The Gigabyte Rig Review
Introduction and Test Setup
Published: 13th October 2019 | Source: OC3D | Price: |
We recently put together a system based upon one of the beefier models in the hugely successful 3rd Generation Ryzen CPU range, but we've also seen how good the Ryzen 5 3600 is, particularly as a processor around which to build a gaming system.
Naturally having tested a 3600 with a GeForce GTX 1660 Ti, and then tested a RX 5700 XT with a Ryzen 7 3800X, it made perfect sense to combine those two elements into a system which should be able to handle AAA games without breaking the bank. Already having used ASUS components we knew that the best way to go about this was to delve into the Gigabyte pantheon. Not only have Gigabyte fixed all of the slight issues that they had in some older motherboards, but almost as a penance for such things their latest range of hardware is priced at an extremely attractive point without compromising the build quality or features to get there.
So if you've got around £1200 and you want to build an entirely new system that will give you good performance in a broad range of tasks but really get a giddy up on when gaming, how does this particular component combination fair.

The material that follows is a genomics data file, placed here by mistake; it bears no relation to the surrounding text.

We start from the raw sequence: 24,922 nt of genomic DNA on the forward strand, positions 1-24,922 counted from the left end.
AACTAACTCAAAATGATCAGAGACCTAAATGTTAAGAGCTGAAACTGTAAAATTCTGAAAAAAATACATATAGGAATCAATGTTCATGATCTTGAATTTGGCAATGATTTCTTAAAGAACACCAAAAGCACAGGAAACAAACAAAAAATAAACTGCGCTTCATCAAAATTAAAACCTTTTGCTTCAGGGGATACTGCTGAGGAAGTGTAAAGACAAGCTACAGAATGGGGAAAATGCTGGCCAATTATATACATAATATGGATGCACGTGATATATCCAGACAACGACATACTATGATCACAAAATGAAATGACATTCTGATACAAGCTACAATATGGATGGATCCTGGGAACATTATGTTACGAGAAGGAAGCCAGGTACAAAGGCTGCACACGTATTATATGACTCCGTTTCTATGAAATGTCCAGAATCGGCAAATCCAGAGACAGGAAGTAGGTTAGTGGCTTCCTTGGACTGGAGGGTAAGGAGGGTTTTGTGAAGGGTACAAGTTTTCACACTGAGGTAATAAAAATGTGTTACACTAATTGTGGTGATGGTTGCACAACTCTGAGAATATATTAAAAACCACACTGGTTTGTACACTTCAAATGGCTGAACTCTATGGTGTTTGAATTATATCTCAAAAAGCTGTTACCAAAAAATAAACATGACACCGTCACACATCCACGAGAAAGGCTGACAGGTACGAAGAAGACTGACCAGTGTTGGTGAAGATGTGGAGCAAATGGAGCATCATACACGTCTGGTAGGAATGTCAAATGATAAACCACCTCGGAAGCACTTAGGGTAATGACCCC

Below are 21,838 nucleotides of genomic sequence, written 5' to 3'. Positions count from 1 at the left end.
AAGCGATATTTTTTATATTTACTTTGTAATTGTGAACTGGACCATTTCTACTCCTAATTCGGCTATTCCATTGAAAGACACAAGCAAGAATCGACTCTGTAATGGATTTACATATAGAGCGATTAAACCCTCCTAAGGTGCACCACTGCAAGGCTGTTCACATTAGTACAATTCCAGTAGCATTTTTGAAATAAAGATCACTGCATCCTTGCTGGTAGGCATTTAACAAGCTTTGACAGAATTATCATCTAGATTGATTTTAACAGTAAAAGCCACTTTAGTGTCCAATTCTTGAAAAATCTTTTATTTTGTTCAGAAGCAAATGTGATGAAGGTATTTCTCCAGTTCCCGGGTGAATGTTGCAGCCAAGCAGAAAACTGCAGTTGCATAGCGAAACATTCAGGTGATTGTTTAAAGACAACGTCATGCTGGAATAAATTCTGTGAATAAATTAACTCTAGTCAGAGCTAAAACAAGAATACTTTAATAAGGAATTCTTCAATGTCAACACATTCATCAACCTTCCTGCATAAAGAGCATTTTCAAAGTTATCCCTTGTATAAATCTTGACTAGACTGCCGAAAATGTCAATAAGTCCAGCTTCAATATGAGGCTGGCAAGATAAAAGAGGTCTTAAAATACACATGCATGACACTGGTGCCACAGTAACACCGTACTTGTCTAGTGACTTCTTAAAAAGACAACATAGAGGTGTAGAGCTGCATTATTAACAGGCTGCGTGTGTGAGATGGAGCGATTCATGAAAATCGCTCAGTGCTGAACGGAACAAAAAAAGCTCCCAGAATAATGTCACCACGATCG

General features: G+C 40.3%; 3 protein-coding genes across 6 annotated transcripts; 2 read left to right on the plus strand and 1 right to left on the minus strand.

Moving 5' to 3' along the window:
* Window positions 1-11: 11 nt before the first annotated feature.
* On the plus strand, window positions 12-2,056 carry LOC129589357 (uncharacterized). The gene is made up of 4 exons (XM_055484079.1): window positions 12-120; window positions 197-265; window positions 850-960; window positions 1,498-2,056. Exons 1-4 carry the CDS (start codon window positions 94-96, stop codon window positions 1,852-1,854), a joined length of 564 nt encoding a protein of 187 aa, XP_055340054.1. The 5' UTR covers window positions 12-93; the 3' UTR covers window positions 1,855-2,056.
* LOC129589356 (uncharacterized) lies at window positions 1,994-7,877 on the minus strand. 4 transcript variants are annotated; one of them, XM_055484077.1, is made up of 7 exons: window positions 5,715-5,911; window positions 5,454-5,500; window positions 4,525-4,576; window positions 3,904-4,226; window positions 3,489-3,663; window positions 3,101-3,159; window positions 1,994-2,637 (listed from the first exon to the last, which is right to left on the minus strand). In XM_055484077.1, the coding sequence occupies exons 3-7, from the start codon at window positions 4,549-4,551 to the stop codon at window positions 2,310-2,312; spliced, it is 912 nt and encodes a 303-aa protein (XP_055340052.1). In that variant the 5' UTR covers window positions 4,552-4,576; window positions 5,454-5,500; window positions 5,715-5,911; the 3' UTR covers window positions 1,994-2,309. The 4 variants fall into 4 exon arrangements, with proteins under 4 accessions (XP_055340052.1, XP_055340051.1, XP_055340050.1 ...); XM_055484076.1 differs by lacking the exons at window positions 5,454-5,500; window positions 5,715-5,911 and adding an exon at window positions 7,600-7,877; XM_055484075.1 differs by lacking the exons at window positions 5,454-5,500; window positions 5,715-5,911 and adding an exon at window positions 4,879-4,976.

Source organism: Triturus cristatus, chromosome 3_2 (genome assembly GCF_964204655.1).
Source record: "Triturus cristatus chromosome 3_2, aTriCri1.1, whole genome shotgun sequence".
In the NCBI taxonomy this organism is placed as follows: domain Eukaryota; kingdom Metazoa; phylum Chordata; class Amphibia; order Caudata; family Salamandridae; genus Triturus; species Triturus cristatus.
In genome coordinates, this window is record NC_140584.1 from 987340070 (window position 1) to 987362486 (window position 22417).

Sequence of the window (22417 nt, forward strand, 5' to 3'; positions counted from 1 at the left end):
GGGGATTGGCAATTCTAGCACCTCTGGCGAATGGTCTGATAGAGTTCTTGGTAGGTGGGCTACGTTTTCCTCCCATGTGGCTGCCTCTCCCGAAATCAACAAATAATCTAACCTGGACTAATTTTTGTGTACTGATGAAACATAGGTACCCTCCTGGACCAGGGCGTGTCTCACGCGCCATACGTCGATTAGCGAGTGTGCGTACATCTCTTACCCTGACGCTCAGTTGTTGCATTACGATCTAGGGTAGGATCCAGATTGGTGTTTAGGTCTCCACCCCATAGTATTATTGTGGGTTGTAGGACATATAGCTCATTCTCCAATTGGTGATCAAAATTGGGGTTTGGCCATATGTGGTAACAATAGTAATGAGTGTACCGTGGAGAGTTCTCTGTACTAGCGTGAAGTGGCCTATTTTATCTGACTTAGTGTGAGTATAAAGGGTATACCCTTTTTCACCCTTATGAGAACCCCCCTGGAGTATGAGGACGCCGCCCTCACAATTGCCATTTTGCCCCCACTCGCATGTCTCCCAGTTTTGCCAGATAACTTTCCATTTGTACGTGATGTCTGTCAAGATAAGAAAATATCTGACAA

We'll be looking at this all in detail on the next page, but the Gigabyte setup we have here nicely follows on from the ROG Rig we looked at previously in that it's based around the 3rd Generation Ryzen CPU in a X570 motherboard with the latest Navi RX 5700 XT GPU. As Gigabyte have a smaller overall range than ASUS we've turned to BeQuiet for the case, power supply, CPU cooler and fans, with G.Skill still supplying the RAM. It's a very affordable setup and, as you'll see, looks the part too.
|CPU||AMD Ryzen 5 3600||£189.18|
|Motherboard||Gigabyte Aorus Pro||£263.99|
|GPU||Gigabyte Aorus RX 5700 XT||£439.99|
|Case||BeQuiet Pure Base 500||£84.49|
|CPU Cooler||BeQuiet Dark Rock Slim||£54.98|
|Case Fans||BeQuiet Silent Wings 3||£19.99|
|PSU||BeQuiet Pure Power 600W||£79.99|
|Memory||G.Skill 3200MHz TridentZ||£90.84|